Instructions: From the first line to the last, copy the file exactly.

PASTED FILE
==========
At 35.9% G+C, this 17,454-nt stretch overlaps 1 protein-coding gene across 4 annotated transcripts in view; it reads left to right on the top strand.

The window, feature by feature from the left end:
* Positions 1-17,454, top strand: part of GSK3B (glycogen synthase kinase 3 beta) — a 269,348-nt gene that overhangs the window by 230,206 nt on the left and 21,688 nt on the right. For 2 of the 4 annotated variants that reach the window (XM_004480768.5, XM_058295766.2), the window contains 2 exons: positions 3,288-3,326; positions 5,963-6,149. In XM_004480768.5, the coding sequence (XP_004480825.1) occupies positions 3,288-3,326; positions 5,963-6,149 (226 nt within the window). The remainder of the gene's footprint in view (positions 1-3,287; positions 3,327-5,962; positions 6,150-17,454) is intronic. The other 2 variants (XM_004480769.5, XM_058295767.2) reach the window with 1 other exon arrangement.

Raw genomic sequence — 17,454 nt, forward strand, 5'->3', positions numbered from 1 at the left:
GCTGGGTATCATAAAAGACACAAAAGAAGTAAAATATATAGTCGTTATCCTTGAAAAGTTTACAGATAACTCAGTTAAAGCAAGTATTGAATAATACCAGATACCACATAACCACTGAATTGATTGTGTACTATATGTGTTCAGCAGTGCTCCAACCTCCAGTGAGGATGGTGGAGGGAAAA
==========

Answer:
At 35.9% G+C, this 17,454-nt stretch overlaps 1 protein-coding gene across 4 annotated transcripts in view; it reads left to right on the top strand.

The window, feature by feature from the left end:
* Positions 1-17,454, top strand: part of GSK3B (glycogen synthase kinase 3 beta) — a 269,348-nt gene that overhangs the window by 230,206 nt on the left and 21,688 nt on the right. For 2 of the 4 annotated variants that reach the window (XM_004480768.5, XM_058295766.2), the window contains 2 exons: positions 3,288-3,326; positions 5,963-6,149. In XM_004480768.5, the coding sequence (XP_004480825.1) occupies positions 3,288-3,326; positions 5,963-6,149 (226 nt within the window). The remainder of the gene's footprint in view (positions 1-3,287; positions 3,327-5,962; positions 6,150-17,454) is intronic. The other 2 variants (XM_004480769.5, XM_058295767.2) reach the window with 1 other exon arrangement.

Raw genomic sequence — 17,454 nt, forward strand, 5'->3', positions numbered from 1 at the left:
GCTGGGTATCATAAAAGACACAAAAGAAGTAAAATATATAGTCGTTATCCTTGAAAAGTTTACAGATAACTCAGTTAAAGCAAGTATTGAATAATACCAGATACCACATAACCACTGAATTGATTGTGTACTATATGTGTTCAGCAGTGCTCCAACCTCCAGTGAGGATGGTGGAGGGAAAA